Experiences with Dropbox as iPhoto Library Backup


The renewal on my annual Mozy Backup subscription was due, and I decided that I wanted to consolidate backup solutions. Dropbox had (recently?) upped their Pro plan to 1TB, so there was plenty of room to back up a 100GB iPhoto library.

I made the switch on Wednesday of this week, dragging the iPhoto library in Photos over to the Dropbox folder (do this with iPhoto closed and then double-click once moved to let iPhoto figure out the new location.) I did a selective sync to another computer that was lacking in hard drive space so that the Dropbox sync wouldn't eat up all the space.

Finder claims there are about 98,000 in the library. Dropbox was indexing about 360,000. I haven't dug into the discrepancy, but I'm guessing hidden files aren't in the Finder count. 


MacBook Pro mid-2009 model, 8 GB RAM, 1 TB 5400 RPM HD, 50/10 Mbps Cable Internet service through TWC. 


Default setting for Dropbox upload is to "Limit automatically" (as shown below) to minimize disruption to other Internet activities. I had to change that to "Don't Limit".

Dropbox Network Settings

As of Saturday (3 days later):

I've also done a disk clone of the of the 1TB and gotten caught up on Time Machine backups, but three days later, Dropbox has indexed half of the files and uploaded 10GB of data. 

 As of Monday (5 days later):

Dropbox is down to only indexing its last 18,000 files (5.6%) and has uploaded roughly 85 GB of data.

As of Wednesday (7 days later): Dropbox appears to have backed up 160 GB of data, but it also appears to have crashed at some point along the way as well.

Norton Ghost 12.0: My latest favorite tool

Just used Norton Ghost to upgrade/replace a hard drive that was in the early stages of failing--it had had a few intermittent blue screen/reboots:

This was a HP Pavilion zv5000 laptop with a 60GB drive and XP Home.

Event Viewer showed several things of note around the reboot times:
Got a bug check: 0x0000007a (0xc03dd9a4, 0xc000000e, 0xf7669130, 0x0737e860)

The error is The device .DeviceIdeIdePort0, did not respond within the timeout period.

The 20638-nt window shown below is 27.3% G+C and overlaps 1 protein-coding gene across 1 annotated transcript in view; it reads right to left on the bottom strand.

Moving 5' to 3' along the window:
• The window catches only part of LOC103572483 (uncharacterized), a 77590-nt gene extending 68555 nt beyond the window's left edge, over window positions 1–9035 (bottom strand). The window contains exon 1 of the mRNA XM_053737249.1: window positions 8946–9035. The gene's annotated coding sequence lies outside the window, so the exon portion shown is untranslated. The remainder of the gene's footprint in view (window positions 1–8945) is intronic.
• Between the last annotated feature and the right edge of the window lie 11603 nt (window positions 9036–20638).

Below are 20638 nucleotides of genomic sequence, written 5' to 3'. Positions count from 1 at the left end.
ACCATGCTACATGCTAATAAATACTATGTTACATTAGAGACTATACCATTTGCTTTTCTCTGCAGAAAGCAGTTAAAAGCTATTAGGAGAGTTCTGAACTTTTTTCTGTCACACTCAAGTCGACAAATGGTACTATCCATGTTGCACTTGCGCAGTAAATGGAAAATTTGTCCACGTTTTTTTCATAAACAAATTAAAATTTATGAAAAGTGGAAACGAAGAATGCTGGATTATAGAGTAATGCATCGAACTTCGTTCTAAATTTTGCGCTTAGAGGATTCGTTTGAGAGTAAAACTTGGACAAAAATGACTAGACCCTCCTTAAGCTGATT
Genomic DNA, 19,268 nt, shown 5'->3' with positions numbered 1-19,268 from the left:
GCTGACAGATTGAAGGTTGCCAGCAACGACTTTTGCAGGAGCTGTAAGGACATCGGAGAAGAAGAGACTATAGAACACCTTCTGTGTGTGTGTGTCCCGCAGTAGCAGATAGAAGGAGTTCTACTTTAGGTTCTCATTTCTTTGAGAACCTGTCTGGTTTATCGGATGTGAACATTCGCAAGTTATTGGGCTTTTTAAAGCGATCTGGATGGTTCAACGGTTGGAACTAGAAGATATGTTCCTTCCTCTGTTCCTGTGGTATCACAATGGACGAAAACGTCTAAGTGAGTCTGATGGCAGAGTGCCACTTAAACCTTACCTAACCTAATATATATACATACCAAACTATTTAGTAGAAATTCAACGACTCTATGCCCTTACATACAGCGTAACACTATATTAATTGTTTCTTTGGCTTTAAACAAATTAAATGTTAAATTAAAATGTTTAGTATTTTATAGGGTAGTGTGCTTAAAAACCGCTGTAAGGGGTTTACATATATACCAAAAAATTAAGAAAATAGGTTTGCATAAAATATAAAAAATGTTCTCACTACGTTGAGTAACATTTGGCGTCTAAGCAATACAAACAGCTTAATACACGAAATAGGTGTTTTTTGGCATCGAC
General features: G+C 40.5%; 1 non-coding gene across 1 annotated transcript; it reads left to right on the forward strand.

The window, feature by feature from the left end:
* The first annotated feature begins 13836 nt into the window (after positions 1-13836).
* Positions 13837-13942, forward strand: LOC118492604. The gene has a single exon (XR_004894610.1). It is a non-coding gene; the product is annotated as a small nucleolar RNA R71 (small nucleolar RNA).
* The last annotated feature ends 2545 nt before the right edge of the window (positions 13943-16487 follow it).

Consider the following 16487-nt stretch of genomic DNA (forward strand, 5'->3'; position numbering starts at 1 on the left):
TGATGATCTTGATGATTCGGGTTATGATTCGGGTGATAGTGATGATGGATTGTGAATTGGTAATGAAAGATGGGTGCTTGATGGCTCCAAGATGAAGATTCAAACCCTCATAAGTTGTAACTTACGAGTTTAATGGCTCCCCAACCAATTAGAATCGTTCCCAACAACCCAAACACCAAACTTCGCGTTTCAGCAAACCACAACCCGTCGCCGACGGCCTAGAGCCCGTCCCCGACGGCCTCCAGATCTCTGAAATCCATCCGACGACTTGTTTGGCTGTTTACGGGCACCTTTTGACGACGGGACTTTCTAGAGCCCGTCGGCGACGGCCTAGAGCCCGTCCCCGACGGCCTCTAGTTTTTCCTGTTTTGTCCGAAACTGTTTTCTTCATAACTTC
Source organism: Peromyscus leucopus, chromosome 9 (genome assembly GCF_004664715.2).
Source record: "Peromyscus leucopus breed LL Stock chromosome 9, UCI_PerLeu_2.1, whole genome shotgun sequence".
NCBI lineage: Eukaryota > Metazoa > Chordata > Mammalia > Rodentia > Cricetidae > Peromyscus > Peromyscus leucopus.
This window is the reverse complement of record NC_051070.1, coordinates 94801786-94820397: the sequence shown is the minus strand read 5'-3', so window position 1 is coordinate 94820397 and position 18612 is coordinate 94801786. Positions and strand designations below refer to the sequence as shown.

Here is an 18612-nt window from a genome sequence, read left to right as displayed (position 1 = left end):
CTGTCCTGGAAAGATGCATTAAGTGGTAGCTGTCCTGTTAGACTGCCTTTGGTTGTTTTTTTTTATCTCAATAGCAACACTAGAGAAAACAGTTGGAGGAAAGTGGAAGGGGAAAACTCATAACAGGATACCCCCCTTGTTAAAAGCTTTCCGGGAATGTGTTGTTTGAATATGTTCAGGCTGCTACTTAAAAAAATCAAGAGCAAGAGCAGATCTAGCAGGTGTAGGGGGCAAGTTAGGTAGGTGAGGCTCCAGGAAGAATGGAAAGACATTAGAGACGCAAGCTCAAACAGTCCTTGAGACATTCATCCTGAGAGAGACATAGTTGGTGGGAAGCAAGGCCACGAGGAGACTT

An error was detected on device DeviceHarddisk0D during a paging operation.

Ran the whole chkdsk /r and chkdsk /f bit. Found 4KB in bad sectors--but more importantly, I heard the tell-tale sound of a hard drive beginning to fail.

Miraculously, Ghost 12.0 was able to make a disk copy of the hard drive (and properly resize) to an 80 GB hard drive. The only catch left is that the "bad sector" flags are copied as well. Not a big deal in this case, but here's a page with a resolution: The $BadClus metatfile.

Because of the failing drive, the copy operation for 10 GB of data (4500 RPM drive) took close to two hours. I'd imagine the faster hard drive in better condition would have a significantly better transfer rate.

Once the disk copy was finished, I swapped hard drives out and the new drive booted almost exactly as old. One glitch: XP Pro/2003 boot option was added as a second option, in addition to the valid XP Home boot. No problem... I just had to edit the boot.ini.

Anti-spyware change of heart.

Spy Sweeper is my new anti-spyware solution of choice. I started out using Ad-Aware, but I ran across spyware that I was trying to remove that Ad-Aware could not take care of.

At that time, I stumbled upon both the Microsoft Anti-Spyware Tool and Sunbelt CounterSpy. Both tools did an exceptional job, and went with CounterSpy because it was advertised as the creator of the engine for both products.

In two years of use, CounterSpy bogged down my 2.8Ghz P4 with Win2k and 1 GB RAM. I also had quite a few false positives in those two years. With a recent update, CounterSpy constantly disabled itself on my Win2k system.

I decided to switch over to one of the top recommendations from a Consumer Reports article... Webroot Spy Sweeper... as far as I can tell so far, Spy Sweeper is using only 8MB of RAM while not conducting a scan.